See if you can spot where the RBA did something a tad unexpected. They raised.

They are raising the rates because inflation is still too high, see below, where the numbers are large…

…and because labour markets are too tight, see below, where the numbers are too low…

So, the market didn’t like it, the market had thought we were at the pause and pivot stage, today’s hike confirms that this 2P outcome is still ahead of us.

No specific call to action, we’ll see where asset prices (across asset classes, and within, across equities, for example) wind up; if the market takes today’s “shock” and runs too hard with it (e.g. 10s back towards 4%) we’ll likely look to take some positions.

One thing that is very likely, these (below mortgage rates) are going to increase.

Those recent cuts to fixed rates (which had been doing the rounds) were only because rates have/had dropped/drifted back on the expectation of a pause. They will consequently unwind.

In other words, the curved finger below beckons.

We write about “let’s see where pricing winds up” because, as a diversified manager we own bits of everything, so any given event doesn’t matter “overmuch”, what matters is how far it runs. For example, will today be good or bad for the banks?

Well, rising rates are normally good for banks. Equally, the market is worried about defaults, and rising bad debt charges. Do the two cancel out? One dominates more than the other? General risk aversion to equities dominating both (i.e. an “option C”), especially given the size/weight of the banks in the index?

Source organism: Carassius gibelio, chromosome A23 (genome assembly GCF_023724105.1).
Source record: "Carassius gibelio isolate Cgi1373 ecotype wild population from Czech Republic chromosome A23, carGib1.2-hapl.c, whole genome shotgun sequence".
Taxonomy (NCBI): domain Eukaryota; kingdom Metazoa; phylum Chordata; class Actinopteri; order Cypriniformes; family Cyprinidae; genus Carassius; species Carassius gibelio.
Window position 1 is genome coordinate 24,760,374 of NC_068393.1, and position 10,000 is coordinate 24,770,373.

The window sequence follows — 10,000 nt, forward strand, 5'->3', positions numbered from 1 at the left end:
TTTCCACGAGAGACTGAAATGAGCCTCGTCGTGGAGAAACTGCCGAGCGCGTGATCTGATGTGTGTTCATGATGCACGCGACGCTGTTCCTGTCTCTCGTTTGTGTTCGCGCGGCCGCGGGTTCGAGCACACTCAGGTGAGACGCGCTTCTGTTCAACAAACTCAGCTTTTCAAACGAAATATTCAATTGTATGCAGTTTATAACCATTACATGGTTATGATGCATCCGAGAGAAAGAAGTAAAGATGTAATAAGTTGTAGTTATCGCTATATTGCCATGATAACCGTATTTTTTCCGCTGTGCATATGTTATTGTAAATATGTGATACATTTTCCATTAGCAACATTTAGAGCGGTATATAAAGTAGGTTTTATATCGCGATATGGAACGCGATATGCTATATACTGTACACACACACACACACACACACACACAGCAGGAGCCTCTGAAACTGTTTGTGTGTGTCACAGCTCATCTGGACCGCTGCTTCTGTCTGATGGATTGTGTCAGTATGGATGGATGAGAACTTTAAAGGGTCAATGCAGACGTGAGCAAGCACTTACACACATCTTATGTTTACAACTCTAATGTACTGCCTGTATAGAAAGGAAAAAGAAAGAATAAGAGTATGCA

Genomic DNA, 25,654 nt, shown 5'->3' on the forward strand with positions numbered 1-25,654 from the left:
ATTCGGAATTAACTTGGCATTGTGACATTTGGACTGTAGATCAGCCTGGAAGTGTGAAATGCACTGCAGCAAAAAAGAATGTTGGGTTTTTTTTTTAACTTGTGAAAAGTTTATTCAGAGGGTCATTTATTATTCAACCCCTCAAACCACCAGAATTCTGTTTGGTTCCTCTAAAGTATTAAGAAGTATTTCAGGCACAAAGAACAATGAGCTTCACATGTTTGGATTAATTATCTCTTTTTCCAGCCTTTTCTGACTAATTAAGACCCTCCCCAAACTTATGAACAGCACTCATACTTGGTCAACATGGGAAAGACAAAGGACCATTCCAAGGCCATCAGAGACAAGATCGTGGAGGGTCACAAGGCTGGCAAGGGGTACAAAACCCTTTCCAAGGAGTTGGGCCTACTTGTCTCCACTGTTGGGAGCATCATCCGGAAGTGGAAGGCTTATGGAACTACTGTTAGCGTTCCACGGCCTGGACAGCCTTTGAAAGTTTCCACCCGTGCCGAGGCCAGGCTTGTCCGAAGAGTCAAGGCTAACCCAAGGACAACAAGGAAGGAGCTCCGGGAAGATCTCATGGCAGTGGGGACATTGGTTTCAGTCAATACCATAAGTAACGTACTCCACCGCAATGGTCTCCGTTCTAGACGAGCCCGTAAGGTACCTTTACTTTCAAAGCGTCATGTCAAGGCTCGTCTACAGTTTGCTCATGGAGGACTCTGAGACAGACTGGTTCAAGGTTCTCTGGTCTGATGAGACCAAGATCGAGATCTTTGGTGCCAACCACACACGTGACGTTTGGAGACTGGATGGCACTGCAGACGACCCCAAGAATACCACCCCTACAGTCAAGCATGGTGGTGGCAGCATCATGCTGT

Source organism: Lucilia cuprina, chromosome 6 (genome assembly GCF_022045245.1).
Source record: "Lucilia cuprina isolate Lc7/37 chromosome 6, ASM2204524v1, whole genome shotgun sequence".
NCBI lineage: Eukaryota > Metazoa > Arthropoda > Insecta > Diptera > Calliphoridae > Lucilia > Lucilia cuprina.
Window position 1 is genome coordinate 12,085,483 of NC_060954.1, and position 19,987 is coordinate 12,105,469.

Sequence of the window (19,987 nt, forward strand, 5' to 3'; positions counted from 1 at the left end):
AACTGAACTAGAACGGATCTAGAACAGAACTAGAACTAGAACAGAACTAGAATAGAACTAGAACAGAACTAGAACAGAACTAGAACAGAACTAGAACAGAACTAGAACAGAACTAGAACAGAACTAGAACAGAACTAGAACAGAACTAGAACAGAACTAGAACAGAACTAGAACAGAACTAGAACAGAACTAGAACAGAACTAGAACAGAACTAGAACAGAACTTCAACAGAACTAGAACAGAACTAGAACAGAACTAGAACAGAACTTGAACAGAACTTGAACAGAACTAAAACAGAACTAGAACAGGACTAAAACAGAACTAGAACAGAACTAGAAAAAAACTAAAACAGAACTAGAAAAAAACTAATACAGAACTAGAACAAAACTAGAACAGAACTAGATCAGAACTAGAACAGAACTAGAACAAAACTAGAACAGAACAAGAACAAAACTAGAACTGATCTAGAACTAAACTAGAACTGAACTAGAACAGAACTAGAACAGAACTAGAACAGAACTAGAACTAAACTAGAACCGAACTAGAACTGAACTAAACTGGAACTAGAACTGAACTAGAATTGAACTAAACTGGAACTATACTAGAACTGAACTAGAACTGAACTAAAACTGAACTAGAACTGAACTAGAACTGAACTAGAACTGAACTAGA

It is, alas, unclear. We are market-weight the banks, and could see either narrative driving the outcome. The bank reporting season kicks off towards the back end of the week, and, we expect some good numbers, crouched around the usual negative language that bank executives are wont-to-take, given the optics of appearing “too profitable”.

In general, our allocations to insurance (rates beneficiaries) and underweights to some of the pointier parts of the market (consumer discretionary) should put us in relatively good stead, regardless.

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This document is based on information available at the time of publishing, information which we believe is correct and any opinions, conclusions or forecasts are reasonably held or made as at the time of its compilation, but no warranty is made as to its accuracy, reliability or completeness. To the extent permitted by law, neither Aequitas nor any of its affiliates accept liability to any person for loss or damage arising from the use of the information herein.

Please note that past performance is not a reliable indicator of future performance.

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